We were socked in at all the summits although we got views briefly along Garfield Ridge in between Skookumchuck and North Lafayette and again coming down off the summit of Lafayette. Seemed a bit unfair as all the other mountains seemed to have cleared :/ To add to our frustration, the summits did finally clear (but much later than anticipated) shortly after we left. At least we got to look back up at the ridge! We’d originally planned the traverse in the other direction to get most of the elevation gain out of the way at the beginning and because it’s 500ft less elevation gain in that direction but due to high winds in the morning, colder temperatures, and supposed clearing in the afternoon we decided to reverse directions. Even though Lafayette was still socked in at 3pm we were happy with our choice.

Temps were in the low 40s at the tramway around 6:30-7am and 37 at the Garfield Trail parking lot around 7:30am. My friend said it was 30 at the summit of Garfield around 11-11:30 but that felt too generous. That said, it still wasn’t nearly as cold of as windy as I’d anticipated. Similar at Lafayette and hiking above treeline was quite comfortable in just a base layer, fleece, and hard shell on my upper body, and long underwear and percolation pants on my legs. No balaclava needed.

All the trails had running water on them at some point with Garfield Trail being the worst but that was perhaps just due to that being there first trail we were on. Not very deep though and a man in sneakers who forgot his hiking boots managed well enough. With a few notable exceptions, the mud wasn’t usually too deep; mostly just puddles of water on the ridge. Rock/ledges were wet but we didn’t find them to be very slippery at all. We only had one fall between us the entire day and I don’t believe that was due to wet rock. We saw ice well before I thought we would on Garfield Trail but it never became real significant. One man a quarter mile before the jct with the GRT had spikes on and told us we’d need them for the summit but almost nobody used them and I didn’t find them necessary either. Although there was consistent snow/ice on and near the summit of Garfield (and shortly before the jct) it seemed like most of the GRT was snow free. I didn’t realize that it went so far below 4000ft though (I think the low point is around 3500ft). By the time we reached treeline there was consistent snow again and we threw on our microspikes to deal with a thin layer of ice immediately after teeeline. We kept them on until below the summit of Lafayette but they probably weren’t necessary and we met people going in the other direction that didn’t use them. We heard there were a couple of knee high drifts on Lafayette that gaiters would have been useful for early in the day but they’d been broken through by the time we got there.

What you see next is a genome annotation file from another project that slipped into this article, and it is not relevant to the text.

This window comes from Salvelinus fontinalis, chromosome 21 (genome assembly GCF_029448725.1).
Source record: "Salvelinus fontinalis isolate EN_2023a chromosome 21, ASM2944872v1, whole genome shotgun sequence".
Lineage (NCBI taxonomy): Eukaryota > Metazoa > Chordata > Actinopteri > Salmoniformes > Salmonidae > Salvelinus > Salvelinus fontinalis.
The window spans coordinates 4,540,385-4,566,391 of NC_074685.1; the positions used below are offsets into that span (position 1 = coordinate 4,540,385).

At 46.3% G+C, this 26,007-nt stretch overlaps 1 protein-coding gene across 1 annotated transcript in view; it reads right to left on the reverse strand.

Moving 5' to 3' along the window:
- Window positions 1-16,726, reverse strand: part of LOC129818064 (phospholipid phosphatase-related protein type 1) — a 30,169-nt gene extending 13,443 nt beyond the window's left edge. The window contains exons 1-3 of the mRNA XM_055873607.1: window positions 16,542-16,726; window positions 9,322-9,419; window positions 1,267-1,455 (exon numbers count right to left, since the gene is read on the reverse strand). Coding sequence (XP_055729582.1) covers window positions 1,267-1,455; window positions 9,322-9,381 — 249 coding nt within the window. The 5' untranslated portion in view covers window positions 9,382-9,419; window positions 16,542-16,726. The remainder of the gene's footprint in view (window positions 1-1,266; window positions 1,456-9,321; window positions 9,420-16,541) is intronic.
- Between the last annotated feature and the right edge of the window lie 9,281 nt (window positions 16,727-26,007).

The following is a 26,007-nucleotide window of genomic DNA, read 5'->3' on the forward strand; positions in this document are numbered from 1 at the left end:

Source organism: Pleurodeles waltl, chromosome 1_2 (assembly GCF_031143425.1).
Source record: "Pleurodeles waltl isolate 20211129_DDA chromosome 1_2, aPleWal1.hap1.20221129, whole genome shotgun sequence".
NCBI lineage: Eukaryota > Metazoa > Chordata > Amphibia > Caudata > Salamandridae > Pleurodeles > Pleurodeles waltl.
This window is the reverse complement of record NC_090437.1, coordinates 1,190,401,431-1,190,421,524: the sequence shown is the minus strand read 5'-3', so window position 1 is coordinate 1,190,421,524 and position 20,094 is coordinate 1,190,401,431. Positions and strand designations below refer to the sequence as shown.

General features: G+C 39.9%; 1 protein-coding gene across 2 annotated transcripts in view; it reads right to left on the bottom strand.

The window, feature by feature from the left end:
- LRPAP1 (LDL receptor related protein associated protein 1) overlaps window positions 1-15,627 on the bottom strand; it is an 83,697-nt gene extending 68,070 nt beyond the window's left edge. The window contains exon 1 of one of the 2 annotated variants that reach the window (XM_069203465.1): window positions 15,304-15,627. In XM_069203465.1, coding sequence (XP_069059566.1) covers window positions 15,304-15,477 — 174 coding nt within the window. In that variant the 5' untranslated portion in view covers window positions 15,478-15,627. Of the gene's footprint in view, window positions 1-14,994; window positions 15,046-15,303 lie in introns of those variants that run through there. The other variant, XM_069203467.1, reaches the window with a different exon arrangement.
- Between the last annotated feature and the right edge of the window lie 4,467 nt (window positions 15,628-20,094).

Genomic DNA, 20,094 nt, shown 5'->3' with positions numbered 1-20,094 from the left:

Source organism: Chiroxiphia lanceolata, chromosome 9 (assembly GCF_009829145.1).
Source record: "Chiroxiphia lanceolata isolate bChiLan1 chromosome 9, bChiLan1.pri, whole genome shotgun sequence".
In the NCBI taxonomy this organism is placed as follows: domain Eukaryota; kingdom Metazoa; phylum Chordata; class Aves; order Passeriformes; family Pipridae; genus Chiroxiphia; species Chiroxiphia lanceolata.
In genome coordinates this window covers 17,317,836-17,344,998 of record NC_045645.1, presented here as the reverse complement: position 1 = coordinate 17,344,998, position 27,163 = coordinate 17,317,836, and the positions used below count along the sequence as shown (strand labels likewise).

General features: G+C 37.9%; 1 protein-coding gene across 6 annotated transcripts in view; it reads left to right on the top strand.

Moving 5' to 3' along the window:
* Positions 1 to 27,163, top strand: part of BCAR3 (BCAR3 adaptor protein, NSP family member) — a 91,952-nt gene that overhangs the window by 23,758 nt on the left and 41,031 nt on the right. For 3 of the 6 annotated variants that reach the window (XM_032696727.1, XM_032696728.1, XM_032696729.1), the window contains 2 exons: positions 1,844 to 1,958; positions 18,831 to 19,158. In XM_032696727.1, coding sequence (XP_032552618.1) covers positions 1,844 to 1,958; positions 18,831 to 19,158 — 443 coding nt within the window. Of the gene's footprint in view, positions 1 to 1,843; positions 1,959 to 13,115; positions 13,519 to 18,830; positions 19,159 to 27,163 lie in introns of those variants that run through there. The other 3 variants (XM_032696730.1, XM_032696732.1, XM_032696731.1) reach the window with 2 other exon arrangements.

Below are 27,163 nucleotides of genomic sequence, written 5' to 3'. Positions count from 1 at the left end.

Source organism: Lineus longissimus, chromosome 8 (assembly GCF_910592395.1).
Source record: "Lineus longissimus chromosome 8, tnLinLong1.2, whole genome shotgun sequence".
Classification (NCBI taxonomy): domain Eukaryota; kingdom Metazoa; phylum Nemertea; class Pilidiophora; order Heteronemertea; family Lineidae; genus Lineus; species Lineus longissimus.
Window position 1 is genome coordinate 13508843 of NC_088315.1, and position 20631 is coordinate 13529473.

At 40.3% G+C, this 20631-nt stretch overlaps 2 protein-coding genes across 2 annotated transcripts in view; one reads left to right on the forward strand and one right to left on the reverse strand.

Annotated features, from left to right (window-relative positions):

We descend Greenleaf since it’s a wee bit shorter than Old Bride Path and a bit less elevaion gain but after doing it twice now I must say I’m not a big fan. Below the hut, it’s much quieter than Old Bridle Path is but it’s a fairly consistent steep(ish) grade for most of it and is very rocky throughout its entirety. Even down low (where it parallels 93 for what seems like an eternity) when it’s occasionally flat you don’t realize it because of all the damn boulders. Sure, Eagle Pass is cool but it’s the only point of interest/view along the trail other than a nice moss covered spur with a view just below the jct with Old Bridle Path. My friends knee was hurting which made this descent very tedious and we managed just over a 1mph pace. I descended this way about a year ago after nearly trail running the ridge between Lafayette and Lincoln, and even I went pretty slowly down this trail. If you’re looking for an alternative to the masses of people on Old Bridle Path, I recommend Skookumchuck Trail.